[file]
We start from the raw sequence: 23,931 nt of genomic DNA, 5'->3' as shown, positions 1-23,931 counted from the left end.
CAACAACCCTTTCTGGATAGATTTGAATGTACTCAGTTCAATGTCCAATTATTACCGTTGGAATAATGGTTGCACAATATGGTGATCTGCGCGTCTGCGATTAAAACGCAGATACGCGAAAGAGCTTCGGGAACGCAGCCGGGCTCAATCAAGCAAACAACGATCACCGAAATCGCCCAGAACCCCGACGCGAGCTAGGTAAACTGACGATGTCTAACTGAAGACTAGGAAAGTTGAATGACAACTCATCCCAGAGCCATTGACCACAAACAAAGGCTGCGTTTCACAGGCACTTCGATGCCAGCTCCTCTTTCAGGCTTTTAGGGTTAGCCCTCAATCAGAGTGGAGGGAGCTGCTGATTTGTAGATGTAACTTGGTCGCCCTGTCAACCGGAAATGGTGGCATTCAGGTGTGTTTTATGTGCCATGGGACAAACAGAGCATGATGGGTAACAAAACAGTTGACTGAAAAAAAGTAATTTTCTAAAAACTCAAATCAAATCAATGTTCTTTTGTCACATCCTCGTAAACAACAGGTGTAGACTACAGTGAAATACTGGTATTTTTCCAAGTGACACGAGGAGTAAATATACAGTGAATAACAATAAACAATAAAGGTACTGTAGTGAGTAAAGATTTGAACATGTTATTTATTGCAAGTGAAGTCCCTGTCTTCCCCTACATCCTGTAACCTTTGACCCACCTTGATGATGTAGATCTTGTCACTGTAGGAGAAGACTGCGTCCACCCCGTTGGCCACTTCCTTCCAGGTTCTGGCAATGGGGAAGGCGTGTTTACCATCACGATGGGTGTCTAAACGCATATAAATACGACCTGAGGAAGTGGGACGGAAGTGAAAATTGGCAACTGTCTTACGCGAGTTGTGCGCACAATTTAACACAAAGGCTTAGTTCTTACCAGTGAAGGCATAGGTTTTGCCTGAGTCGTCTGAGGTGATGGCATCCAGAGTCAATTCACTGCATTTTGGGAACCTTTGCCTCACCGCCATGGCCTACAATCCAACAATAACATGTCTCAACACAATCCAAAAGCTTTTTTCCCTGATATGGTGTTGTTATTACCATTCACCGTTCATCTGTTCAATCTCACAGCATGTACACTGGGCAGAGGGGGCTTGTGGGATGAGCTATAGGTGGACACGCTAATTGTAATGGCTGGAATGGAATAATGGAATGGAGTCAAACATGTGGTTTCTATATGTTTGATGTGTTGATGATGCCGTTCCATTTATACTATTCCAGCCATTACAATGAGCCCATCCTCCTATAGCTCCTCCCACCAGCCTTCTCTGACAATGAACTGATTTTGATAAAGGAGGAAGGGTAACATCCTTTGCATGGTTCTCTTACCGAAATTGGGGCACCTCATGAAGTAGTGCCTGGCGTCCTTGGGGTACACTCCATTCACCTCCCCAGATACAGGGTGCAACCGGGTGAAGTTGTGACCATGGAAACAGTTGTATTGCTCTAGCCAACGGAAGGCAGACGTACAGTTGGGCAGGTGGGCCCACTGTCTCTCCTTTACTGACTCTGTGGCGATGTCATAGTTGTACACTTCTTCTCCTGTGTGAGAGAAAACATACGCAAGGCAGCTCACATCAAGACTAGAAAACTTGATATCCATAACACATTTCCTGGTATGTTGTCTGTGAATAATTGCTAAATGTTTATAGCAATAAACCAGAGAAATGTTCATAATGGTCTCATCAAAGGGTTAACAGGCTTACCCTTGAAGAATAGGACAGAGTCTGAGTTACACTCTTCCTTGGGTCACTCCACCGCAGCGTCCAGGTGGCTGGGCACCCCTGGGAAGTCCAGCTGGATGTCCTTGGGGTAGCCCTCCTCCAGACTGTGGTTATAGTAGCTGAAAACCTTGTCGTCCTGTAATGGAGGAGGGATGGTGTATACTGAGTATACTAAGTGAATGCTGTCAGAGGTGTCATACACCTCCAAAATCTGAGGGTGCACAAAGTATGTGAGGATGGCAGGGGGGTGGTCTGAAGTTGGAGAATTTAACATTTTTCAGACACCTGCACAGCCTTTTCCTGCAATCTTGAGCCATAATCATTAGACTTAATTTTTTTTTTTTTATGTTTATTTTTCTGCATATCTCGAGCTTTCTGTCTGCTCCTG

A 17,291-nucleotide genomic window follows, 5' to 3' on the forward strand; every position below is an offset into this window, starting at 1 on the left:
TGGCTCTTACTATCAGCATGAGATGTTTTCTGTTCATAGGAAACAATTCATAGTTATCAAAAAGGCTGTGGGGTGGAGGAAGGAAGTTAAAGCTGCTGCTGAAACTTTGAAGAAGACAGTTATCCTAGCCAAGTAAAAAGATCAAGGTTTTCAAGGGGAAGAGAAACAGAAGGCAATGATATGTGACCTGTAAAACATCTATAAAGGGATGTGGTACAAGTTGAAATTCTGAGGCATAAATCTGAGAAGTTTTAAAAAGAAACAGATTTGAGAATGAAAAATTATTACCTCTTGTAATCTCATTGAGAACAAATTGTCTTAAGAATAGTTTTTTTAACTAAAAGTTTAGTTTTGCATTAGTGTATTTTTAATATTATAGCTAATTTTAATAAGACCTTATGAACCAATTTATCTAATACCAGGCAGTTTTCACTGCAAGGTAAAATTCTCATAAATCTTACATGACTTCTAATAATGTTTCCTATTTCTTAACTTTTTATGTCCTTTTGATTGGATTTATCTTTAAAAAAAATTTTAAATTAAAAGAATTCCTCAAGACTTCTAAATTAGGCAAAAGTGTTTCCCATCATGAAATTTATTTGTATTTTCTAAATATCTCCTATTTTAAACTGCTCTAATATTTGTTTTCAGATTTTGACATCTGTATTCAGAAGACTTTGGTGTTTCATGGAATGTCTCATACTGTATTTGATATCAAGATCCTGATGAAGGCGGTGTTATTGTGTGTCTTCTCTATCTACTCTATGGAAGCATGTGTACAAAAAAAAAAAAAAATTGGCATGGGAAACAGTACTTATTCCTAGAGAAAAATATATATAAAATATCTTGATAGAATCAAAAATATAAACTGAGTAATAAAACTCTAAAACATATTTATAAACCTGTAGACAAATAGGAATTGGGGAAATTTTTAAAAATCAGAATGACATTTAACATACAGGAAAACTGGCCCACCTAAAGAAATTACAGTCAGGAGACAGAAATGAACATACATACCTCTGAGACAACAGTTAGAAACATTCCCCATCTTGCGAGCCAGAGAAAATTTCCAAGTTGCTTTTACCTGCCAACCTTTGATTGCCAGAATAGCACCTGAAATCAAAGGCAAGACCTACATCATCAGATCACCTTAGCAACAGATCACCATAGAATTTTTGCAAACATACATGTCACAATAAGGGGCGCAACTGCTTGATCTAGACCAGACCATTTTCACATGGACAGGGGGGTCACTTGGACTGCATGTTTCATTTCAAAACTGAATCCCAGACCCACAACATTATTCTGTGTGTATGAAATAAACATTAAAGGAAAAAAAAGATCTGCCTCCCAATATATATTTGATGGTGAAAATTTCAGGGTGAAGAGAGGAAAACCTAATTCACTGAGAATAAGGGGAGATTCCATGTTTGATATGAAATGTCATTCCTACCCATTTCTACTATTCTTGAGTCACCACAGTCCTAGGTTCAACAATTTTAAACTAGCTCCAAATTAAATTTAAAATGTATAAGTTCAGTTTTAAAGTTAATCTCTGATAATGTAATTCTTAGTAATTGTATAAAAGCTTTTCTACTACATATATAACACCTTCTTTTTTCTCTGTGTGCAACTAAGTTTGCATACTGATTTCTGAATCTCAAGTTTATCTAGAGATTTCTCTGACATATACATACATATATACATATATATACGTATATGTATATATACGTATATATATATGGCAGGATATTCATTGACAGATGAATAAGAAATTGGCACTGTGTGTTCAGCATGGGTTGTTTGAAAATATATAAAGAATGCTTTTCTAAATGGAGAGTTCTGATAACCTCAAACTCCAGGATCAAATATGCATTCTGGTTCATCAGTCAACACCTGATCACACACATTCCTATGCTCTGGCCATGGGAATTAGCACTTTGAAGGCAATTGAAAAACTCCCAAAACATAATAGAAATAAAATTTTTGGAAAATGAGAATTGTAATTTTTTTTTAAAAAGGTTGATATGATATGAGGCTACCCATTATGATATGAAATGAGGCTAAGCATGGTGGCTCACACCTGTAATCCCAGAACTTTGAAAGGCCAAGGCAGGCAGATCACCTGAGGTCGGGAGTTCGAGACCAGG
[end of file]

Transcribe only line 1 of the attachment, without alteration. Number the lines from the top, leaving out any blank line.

We start from the raw sequence: 23,931 nt of genomic DNA, 5'->3' as shown, positions 1-23,931 counted from the left end.